Excerpts from keynote address
From ANIMAL PEOPLE, June 2001:
Excerpts from keynote address to the Asia for Animals conference,
May 14, 2001, in Manila, the Philippines, by Senator Orlando S. Mercado, Ph.D.
Today is Election Day in the Philippines. We have been through a frenzy of political activity in the past three months, culminating in the casting of ballots by more than 31 million Filipinos. It has not been easy. In politics there are many opportunities to lose faith and be disillusioned. This is why the conventional wisdom in Washington D.C. is, “If you want a friend, get a dog”.
Four years ago we did get a dog. At first, it seemed difficult to imagine keeping a dog in a small condominium unit in the city. My wife and I were concerned about litter, falling hair, and feeding schedules, but my 12-year-old step-daughter insisted, so somewhat reluctantly we gave in.
Today, our pug Pongo is a source of pure joy. Even after a long hectic day, then as Secretary of National Defense and recently during the election campaign, I have found great satisfaction in talking to and stroking this little animal, whose needs are so simple and whose love seems so unconditional.
These are traits that many human beings seem to have lost: simplicity and the ability to love unconditionally. They say that we “domesticate” our animals and teach them. But there is much that they teach us, if we are willing to learn. There is something about having a pet that gives the pet owner perspective and a sense of “grounding.”
Pets teach us to appreciate what we might call the simple joys of being alive. Pets teach us to live in the moment. Pongo is the only creature who can prod me to stand up during a meal to get him a treat just by giving me a soul-wrenching look with round eyes that seem to beg for mercy.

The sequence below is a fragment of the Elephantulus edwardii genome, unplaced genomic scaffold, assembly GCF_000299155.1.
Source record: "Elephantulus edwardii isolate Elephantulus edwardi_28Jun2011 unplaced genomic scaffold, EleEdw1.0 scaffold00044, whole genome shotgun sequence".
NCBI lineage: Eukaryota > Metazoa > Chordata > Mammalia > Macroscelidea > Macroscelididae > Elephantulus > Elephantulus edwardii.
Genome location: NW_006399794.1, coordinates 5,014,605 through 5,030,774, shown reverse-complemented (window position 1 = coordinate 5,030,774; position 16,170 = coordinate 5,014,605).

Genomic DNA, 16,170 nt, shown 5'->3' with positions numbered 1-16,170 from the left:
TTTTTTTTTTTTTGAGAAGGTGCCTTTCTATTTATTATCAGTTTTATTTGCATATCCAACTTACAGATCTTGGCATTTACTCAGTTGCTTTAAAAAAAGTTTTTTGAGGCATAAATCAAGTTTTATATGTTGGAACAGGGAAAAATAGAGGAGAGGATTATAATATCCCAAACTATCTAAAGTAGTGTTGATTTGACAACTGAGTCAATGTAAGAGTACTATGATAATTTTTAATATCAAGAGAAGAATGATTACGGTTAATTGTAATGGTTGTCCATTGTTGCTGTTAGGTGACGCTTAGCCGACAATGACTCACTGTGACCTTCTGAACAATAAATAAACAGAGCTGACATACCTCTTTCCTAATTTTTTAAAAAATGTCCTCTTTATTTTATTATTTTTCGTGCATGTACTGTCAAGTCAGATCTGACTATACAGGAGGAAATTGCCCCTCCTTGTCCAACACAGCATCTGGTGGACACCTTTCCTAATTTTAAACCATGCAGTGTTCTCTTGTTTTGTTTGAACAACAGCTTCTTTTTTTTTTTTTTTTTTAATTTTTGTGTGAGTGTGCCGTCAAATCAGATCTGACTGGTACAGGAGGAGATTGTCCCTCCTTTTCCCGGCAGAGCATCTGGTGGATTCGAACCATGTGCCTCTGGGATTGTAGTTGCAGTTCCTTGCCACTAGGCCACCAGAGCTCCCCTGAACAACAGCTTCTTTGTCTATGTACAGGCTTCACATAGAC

And yet, as I speak, dogs in Asia are slaughtered by the million. Despite laws against eating dogs, deeply ingrained cultural beliefs allow this to continue unabated. Dogs are also slaughtered for fur-trimmed fashion items. The same is true of cats and bears.
Apart from the killing of animals for commercial purposes, millions of animals are endangered from the destruction of habitat. Among mammals in the Philippines, there are a total of 153 species, of whom 49–a third–are threatened with extinction. Since 1999 the Philippines has been considered a Global Biodiversity Hotspot. But in the past 50 years we have lost most of our forests.
In the early 1990s, as a Senator, I fought for legislation to enforce a total ban on commericial logging. But unfortunately this was blocked in our House of Representatives, and today, less than 15% of total forest cover is left. Meanwhile we are all helpless victims and witnesses of flooding at the slightest drizzle, landslides, soil erosion, crop loss, coral reef destruction, and a host of other problems that began with the destruction of our forests.
People and politics
All this has come about because of our inability to protect the interests of the many against the interests of the powerful few. While we appreciate animals and the environment at a personal level and a community level, this bettle must be waged on many fronts. Much can be done at the political and social level to decisively arrest further degradation of the environment, further loss of habitat and further threats to animals.